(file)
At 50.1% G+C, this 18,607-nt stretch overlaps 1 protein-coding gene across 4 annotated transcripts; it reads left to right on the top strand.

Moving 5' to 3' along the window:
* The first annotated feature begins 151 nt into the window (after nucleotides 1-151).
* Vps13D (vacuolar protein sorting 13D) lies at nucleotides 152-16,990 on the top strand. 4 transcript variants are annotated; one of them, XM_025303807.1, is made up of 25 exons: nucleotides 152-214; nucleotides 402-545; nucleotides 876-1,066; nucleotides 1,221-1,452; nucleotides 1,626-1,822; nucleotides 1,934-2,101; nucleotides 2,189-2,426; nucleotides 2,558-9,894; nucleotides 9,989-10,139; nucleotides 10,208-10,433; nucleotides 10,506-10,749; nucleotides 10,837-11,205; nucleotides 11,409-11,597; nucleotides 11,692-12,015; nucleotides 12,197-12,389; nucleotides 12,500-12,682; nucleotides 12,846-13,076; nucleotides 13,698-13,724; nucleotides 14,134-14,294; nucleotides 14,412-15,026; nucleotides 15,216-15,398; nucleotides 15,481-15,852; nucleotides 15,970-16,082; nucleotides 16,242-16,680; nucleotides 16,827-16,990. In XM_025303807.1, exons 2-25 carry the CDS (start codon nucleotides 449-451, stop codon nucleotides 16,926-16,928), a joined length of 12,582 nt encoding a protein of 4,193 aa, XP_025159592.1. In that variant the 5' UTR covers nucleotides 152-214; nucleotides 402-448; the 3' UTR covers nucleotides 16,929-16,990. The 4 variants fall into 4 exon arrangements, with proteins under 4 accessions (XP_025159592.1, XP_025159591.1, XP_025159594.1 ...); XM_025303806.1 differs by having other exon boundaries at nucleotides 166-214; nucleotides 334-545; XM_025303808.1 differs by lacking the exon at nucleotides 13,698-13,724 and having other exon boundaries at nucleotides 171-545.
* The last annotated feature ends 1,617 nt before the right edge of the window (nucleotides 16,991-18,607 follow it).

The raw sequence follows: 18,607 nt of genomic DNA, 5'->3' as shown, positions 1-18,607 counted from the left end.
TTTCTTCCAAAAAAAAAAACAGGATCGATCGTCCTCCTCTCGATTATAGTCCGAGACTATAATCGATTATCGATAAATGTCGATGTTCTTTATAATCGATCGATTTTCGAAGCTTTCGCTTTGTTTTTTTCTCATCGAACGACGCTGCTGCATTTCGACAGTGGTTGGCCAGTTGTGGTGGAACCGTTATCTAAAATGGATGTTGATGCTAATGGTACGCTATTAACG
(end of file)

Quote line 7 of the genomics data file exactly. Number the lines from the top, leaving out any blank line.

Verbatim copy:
TTTCTTCCAAAAAAAAAAACAGGATCGATCGTCCTCCTCTCGATTATAGTCCGAGACTATAATCGATTATCGATAAATGTCGATGTTCTTTATAATCGATCGATTTTCGAAGCTTTCGCTTTGTTTTTTTCTCATCGAACGACGCTGCTGCATTTCGACAGTGGTTGGCCAGTTGTGGTGGAACCGTTATCTAAAATGGATGTTGATGCTAATGGTACGCTATTAACG